Crary Case
divorce lawyer having affair w/ client – she lies about it in deposition.
i. Crary breached his duty of candor b/c he knowingly allowed her to lie in deposition.
ii. Should have stopped the deposition – no need to disclose (so no 5th amendment problem), but you have a duty to stop false testimony.
iii. NOTE: A/C privilege does not apply b/c of client’s abuse by trying to commit perjury
In re Paula Jones case
→ Lewinsky gave a false affidavit that Bennett relied on in Paula Jones. Later found out it was false & sent a letter telling judge to disregard affidavit & all Qs regarding it.
i. Under MR 3.3 Comment 10 does he have to go to the point of saying “in addition, my client testified falsely,” or is the inference enough?
ii. Bottom line: He did let the court know.
Client perjury in the criminal context
A lawyer may refuse to offer evidence, other than the testimony of a defendant in a criminal matter, that the lawyer reasonably believes is false.
i. SO to avoid allowing fraud, a criminal defense lawyer can let Δ testify in a narrative fashion, or could also disclose to the court that the client is giving false testimony
A lawyer may refuse to offer evidence, other than the testimony of a defendant in a criminal matter, that the lawyer reasonably believes is false.
i. SO to avoid allowing fraud, a criminal defense lawyer can let Δ testify in a narrative fashion, or could also disclose to the court that the client is giving false testimony
Nix v. Whiteside
Δ went to friend’s house to buy drugs & ended up stabbing him in alleged S/D. At trial, Δ wanted to lie & say he saw something metallic.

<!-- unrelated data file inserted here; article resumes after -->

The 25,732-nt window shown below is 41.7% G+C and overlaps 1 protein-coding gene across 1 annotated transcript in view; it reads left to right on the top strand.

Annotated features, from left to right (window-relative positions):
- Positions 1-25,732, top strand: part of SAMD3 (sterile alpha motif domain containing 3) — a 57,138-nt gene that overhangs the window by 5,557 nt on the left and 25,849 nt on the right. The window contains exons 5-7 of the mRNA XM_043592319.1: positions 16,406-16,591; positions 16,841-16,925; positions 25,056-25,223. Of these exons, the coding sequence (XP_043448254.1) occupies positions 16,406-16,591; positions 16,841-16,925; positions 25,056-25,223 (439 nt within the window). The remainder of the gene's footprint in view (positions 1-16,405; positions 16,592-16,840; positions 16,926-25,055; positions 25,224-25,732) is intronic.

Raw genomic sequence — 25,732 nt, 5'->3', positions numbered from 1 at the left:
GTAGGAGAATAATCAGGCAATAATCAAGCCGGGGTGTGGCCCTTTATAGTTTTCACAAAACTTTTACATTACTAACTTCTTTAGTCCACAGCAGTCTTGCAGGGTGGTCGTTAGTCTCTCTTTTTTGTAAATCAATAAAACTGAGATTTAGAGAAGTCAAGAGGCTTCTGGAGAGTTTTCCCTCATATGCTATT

i.lawyer’s refusal to let Δ commit perjury is not ineffective assistance of counsel under the 6th.
1.Performance Prong: no serious atty error b/c he did what he was supposed to do
1.Strong presumption that atty conduct is ok
2.Ct looks to ABA standards as guides for deciding what’s reasonable – if you fall below, violation isn’t per se deficient – the standards are a ceiling (if you do this, it is ok)
2.Prejudice Prong: no prejudice b/c duty to client doesn’t include letting him lie – no difference in outcome b/c you’re not allowed to perjure yourself so couldn’t have changed the result.
1.Also there is COI, b/c the client has no right to commit perjury
Wilcox v. Johnson
lawyer suspects client will lie, so tells judge & judge tells client that if he lies he might take away counsel.
i. This was wrong – you have to have firm knowledge that the client will lie before disclosing
ii. MR 3.3 comment 9: “unless the lawyer knows the testimony will be false, the lawyer must honor the client’s decision to testify.”
MR 3.1
A lawyer shall not bring or defend a proceeding, or assert or controvert an issue therein, unless there is a basis in law and fact for doing so that is not frivolous, which includes a good faith argument for an extension, modification or reversal of existing law. A lawyer for the defendant in a criminal proceeding, or the respondent in a proceeding that could result in incarceration, may nevertheless so defend the proceeding as to require that every element of the case be established.
Comment 3 to 3.1- false claims in criminal defense context
The lawyer's obligations under this Rule are subordinate to federal or state constitutional law that entitles a defendant in a criminal matter to the assistance of counsel in presenting a claim or contention that otherwise would be prohibited by this Rule.
Dirty Tricks
MR 3.4(e): NO deliberate injection of impermissible matter that lawyer doesn’t reasonably believe is relevant/will be supported by admissible evidence (risk mistrial)